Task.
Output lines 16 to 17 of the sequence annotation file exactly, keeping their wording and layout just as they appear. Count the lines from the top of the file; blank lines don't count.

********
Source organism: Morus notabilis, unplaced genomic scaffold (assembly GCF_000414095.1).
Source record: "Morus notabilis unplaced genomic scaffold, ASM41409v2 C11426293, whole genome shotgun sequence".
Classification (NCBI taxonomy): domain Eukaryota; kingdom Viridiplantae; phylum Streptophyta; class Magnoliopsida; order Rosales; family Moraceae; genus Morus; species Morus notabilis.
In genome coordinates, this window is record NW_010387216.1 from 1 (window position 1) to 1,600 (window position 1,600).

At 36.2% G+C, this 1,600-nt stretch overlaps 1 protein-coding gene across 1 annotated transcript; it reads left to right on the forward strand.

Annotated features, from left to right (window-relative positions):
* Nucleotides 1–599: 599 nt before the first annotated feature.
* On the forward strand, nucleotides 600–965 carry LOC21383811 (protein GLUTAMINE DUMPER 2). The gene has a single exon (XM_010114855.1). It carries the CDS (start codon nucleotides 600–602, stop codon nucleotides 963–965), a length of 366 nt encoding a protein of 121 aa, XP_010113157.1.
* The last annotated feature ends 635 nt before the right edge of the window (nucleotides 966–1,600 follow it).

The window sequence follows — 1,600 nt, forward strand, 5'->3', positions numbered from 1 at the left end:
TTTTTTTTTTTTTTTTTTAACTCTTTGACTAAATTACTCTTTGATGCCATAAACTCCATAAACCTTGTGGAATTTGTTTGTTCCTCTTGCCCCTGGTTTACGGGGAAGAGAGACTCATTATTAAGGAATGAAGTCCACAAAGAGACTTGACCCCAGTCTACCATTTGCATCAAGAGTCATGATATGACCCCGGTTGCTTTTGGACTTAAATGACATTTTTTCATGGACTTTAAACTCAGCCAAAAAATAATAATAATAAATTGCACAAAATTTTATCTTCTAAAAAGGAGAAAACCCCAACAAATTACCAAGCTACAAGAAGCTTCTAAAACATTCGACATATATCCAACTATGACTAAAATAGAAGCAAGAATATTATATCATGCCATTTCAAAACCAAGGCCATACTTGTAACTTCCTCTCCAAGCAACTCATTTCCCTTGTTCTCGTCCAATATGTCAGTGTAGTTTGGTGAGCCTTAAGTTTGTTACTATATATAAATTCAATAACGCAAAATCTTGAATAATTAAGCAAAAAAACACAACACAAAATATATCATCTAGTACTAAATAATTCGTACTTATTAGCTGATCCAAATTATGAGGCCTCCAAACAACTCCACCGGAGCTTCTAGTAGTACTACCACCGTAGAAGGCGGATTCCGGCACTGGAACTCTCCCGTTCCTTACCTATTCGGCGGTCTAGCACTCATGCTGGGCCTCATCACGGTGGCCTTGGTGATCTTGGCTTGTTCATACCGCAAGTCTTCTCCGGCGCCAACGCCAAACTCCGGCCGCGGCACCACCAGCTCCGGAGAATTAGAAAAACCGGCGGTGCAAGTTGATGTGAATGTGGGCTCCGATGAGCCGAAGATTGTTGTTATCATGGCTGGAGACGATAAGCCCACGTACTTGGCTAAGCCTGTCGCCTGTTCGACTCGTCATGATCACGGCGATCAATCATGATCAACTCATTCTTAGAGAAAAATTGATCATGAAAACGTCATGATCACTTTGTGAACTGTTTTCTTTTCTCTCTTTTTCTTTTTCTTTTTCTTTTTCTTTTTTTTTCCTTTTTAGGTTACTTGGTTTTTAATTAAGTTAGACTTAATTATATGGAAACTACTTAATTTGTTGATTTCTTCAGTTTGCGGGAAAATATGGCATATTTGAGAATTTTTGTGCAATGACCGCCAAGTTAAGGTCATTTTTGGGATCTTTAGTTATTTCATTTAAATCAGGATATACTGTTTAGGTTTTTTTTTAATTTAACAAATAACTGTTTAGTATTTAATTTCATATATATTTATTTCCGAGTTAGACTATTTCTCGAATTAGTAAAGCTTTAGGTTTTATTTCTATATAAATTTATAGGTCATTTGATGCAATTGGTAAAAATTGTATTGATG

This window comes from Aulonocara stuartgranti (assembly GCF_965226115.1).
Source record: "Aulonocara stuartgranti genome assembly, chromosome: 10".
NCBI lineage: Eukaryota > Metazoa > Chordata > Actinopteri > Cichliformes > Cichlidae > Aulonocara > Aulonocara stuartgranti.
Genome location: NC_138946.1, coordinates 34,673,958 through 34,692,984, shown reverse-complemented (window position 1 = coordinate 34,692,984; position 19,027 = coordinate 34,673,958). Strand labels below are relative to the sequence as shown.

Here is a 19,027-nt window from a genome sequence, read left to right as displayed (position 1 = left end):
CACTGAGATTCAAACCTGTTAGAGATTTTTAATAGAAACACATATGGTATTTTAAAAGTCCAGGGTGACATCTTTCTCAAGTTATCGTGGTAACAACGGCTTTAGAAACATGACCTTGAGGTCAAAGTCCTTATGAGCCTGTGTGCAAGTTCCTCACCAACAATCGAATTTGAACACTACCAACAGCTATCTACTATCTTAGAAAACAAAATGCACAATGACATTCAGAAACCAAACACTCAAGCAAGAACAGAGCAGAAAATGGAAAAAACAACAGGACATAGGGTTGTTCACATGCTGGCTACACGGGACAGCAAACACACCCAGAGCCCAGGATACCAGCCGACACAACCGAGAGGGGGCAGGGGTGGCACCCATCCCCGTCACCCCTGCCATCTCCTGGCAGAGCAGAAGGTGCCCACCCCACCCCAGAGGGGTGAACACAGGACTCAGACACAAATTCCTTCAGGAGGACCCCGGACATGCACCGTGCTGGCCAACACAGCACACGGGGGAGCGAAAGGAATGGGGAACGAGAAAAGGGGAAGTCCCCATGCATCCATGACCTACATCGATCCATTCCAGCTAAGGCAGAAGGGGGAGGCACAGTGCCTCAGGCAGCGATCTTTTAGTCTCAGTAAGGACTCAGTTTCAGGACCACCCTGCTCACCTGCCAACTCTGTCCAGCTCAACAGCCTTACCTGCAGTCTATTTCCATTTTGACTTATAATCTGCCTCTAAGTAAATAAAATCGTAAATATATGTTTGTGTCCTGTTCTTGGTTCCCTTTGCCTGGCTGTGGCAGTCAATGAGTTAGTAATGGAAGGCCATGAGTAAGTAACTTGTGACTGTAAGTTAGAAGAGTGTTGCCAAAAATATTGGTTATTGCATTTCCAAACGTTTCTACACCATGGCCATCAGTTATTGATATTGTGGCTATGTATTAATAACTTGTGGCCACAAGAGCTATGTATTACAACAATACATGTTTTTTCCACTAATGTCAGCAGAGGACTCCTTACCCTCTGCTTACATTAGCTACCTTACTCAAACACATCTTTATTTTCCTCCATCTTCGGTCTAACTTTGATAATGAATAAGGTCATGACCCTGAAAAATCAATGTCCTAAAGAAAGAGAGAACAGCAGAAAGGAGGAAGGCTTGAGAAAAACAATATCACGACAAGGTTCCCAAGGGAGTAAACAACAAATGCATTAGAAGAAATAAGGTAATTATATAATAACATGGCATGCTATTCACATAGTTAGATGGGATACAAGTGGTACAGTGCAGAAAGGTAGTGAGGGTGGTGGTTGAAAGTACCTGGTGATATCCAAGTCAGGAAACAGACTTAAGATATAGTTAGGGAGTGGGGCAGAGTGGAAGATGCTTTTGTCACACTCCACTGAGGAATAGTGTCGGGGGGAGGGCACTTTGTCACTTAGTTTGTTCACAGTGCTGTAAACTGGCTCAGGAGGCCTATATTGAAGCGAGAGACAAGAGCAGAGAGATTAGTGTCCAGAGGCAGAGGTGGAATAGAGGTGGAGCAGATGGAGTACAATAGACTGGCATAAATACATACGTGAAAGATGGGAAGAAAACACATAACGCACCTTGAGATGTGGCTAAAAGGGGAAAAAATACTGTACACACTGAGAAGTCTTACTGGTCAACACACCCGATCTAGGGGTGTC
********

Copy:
Here is a 19,027-nt window from a genome sequence, read left to right as displayed (position 1 = left end):
CACTGAGATTCAAACCTGTTAGAGATTTTTAATAGAAACACATATGGTATTTTAAAAGTCCAGGGTGACATCTTTCTCAAGTTATCGTGGTAACAACGGCTTTAGAAACATGACCTTGAGGTCAAAGTCCTTATGAGCCTGTGTGCAAGTTCCTCACCAACAATCGAATTTGAACACTACCAACAGCTATCTACTATCTTAGAAAACAAAATGCACAATGACATTCAGAAACCAAACACTCAAGCAAGAACAGAGCAGAAAATGGAAAAAACAACAGGACATAGGGTTGTTCACATGCTGGCTACACGGGACAGCAAACACACCCAGAGCCCAGGATACCAGCCGACACAACCGAGAGGGGGCAGGGGTGGCACCCATCCCCGTCACCCCTGCCATCTCCTGGCAGAGCAGAAGGTGCCCACCCCACCCCAGAGGGGTGAACACAGGACTCAGACACAAATTCCTTCAGGAGGACCCCGGACATGCACCGTGCTGGCCAACACAGCACACGGGGGAGCGAAAGGAATGGGGAACGAGAAAAGGGGAAGTCCCCATGCATCCATGACCTACATCGATCCATTCCAGCTAAGGCAGAAGGGGGAGGCACAGTGCCTCAGGCAGCGATCTTTTAGTCTCAGTAAGGACTCAGTTTCAGGACCACCCTGCTCACCTGCCAACTCTGTCCAGCTCAACAGCCTTACCTGCAGTCTATTTCCATTTTGACTTATAATCTGCCTCTAAGTAAATAAAATCGTAAATATATGTTTGTGTCCTGTTCTTGGTTCCCTTTGCCTGGCTGTGGCAGTCAATGAGTTAGTAATGGAAGGCCATGAGTAAGTAACTTGTGACTGTAAGTTAGAAGAGTGTTGCCAAAAATATTGGTTATTGCATTTCCAAACGTTTCTACACCATGGCCATCAGTTATTGATATTGTGGCTATGTATTAATAACTTGTGGCCACAAGAGCTATGTATTACAACAATACATGTTTTTTCCACTAATGTCAGCAGAGGACTCCTTACCCTCTGCTTACATTAGCTACCTTACTCAAACACATCTTTATTTTCCTCCATCTTCGGTCTAACTTTGATAATGAATAAGGTCATGACCCTGAAAAATCAATGTCCTAAAGAAAGAGAGAACAGCAGAAAGGAGGAAGGCTTGAGAAAAACAATATCACGACAAGGTTCCCAAGGGAGTAAACAACAAATGCATTAGAAGAAATAAGGTAATTATATAATAACATGGCATGCTATTCACATAGTTAGATGGGATACAAGTGGTACAGTGCAGAAAGGTAGTGAGGGTGGTGGTTGAAAGTACCTGGTGATATCCAAGTCAGGAAACAGACTTAAGATATAGTTAGGGAGTGGGGCAGAGTGGAAGATGCTTTTGTCACACTCCACTGAGGAATAGTGTCGGGGGGAGGGCACTTTGTCACTTAGTTTGTTCACAGTGCTGTAAACTGGCTCAGGAGGCCTATATTGAAGCGAGAGACAAGAGCAGAGAGATTAGTGTCCAGAGGCAGAGGTGGAATAGAGGTGGAGCAGATGGAGTACAATAGACTGGCATAAATACATACGTGAAAGATGGGAAGAAAACACATAACGCACCTTGAGATGTGGCTAAAAGGGGAAAAAATACTGTACACACTGAGAAGTCTTACTGGTCAACACACCCGATCTAGGGGTGTC